TheKompany.com: A New Approach to Linux Business - page 2
The Building Blocks for Linux
There is a huge expanse of uncharted territory to be traversed by any company that seeks to become involved with existing open source projects. The existing developers are, of course, uninterested in having their work co-opted by someone else, never mind someone else who might hope to capitalize on it. Likewise, a company hoping to become involved can grow impatient with undefined or differing project goals. Gordon's job in this regard is eased by the fact that for his commercial applications to succeed, he would like to see Linux accepted as a corporate desktop operating system. Sometimes this is as simple as giving the programmers already working in their spare time freedom to code fulltime.
"That's how I got most of my programmers. I went around looking for a project that was similar to something I wanted to do. I asked the guy if he'd like to do that for a living. And everybody always says yes, strangely enough. They get to work at home in their countries, and some of them are making a lot more than the going rate there, and they're having a blast. They get to work whatever hours they want, they're working on what they enjoy, they're making a ton of money. The guys in Russia--average wage there is like $50 a month. I wish I'd known that before I gave them $20 an hour. So they're doing really well, and I can afford to keep them. Max, who designed KDE Studio, didn't know Linux or C++ two years ago. He wanted an IDE on Linux. He had a graphic design company, which is why he's so good on the visuals. He can't even really speak English, but I've gotten to where I can understand him. I have him doing the design for three projects, and he keeps wanting to know when he can start on more."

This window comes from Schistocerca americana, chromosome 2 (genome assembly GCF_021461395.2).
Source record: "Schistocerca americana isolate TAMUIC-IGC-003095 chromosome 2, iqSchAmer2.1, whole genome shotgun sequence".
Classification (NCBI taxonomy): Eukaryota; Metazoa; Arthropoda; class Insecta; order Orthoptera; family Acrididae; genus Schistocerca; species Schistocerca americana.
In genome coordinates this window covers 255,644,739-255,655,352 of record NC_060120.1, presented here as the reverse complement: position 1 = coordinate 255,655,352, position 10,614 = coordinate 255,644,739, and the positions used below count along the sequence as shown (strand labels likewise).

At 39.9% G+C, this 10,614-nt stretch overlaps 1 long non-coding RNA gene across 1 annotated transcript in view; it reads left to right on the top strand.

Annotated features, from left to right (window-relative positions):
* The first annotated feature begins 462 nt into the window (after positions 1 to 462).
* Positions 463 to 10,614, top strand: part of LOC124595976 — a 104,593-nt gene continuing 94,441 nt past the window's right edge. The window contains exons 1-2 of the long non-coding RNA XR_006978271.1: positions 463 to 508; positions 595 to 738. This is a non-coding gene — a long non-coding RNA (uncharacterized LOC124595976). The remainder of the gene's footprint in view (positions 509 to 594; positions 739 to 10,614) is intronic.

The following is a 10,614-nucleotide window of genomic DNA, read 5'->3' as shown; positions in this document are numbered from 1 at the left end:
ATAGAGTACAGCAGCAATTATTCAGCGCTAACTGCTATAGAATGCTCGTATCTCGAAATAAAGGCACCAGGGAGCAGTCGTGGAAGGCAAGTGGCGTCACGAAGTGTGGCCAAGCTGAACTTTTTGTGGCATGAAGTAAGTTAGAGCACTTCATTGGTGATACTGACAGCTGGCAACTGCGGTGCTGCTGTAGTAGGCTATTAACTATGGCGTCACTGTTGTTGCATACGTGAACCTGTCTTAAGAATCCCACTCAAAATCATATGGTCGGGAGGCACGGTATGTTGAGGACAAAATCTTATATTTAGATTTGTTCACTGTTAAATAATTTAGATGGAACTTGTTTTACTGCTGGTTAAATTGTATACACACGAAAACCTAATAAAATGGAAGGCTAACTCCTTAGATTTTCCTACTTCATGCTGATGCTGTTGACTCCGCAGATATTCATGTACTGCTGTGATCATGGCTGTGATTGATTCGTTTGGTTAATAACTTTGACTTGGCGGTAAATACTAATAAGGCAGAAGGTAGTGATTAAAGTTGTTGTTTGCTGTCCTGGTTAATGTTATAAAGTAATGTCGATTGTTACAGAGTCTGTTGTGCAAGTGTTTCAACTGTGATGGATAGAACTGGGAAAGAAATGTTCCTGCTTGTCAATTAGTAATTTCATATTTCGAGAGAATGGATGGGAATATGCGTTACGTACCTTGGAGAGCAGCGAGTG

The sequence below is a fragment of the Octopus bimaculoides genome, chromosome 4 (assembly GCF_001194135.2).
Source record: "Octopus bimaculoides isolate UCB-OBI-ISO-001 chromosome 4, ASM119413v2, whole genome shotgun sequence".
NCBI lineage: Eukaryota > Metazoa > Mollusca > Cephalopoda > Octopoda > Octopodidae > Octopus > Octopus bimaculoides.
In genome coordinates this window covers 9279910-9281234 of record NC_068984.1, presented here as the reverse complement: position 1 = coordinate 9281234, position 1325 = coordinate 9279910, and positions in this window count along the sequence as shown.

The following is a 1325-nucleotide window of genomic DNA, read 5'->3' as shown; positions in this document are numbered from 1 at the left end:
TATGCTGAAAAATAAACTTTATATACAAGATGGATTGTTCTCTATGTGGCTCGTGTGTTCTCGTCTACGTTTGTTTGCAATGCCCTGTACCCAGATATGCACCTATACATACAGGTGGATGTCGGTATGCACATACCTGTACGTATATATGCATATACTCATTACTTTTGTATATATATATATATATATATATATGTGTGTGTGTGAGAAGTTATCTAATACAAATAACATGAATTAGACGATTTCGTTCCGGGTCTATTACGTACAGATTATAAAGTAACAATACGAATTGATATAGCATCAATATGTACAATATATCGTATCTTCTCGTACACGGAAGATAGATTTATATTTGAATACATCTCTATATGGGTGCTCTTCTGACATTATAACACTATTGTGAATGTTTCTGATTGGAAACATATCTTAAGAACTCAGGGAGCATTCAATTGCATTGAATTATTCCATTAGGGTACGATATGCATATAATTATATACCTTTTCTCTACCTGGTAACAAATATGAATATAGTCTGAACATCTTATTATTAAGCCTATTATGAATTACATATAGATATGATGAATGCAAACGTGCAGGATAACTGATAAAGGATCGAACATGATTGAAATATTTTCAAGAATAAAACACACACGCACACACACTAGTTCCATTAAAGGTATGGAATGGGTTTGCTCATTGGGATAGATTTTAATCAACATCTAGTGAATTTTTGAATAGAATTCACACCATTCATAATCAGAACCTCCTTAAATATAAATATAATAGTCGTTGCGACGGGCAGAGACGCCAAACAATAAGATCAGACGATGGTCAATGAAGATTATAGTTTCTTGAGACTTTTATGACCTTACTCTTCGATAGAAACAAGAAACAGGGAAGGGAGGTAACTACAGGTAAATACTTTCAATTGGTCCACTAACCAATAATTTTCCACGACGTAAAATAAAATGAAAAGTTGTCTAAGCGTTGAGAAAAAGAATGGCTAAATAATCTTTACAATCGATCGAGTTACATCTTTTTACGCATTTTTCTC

Still, there are areas where it's important and not always easy to avoid stepping on toes.
"There are some details to work out, in terms of what goes where and how it works. There is the KOffice site for development, and there's our site. Things that we're paying for to do, I'd kind of like to keep where I've got 'em, because it's our employees doing them, but it's also open, so I'm trying to figure out the details of how best to make that work. There are certain things that we want to get everybody involved in, and some things we'd like to control a little more closely because we have a specific objective of how we want it to work, and a thousand people jumping in could take it off in directions that have nothing to do with that objective."
While the KDE work is and will be open source and freely available, a contribution to the KDE effort, organization of those contributions, Gordon says, is still a work in progress, both within the community and within companies interested in participating. This applies especially to applications that are not part of a core distribution, but that he doesn't want to suddenly spring on the world.
"Part of what you can do is what they do with the Linux kernel to begin with. You've got Linus, who says this is what goes in. And it's open to the extent that everybody can work on it, but what they do may or may not get in it, depending on what Linus has to say about it. What do you call that? A benevolent dictatorship? That's part of what we have to do with some projects for the time being--and I don't know that there's going to be a thousand people jump out of the woodwork that want to work on this stuff, either. We would like to have some people jump in on KDB, because poor Prado is getting stretched pretty thin."
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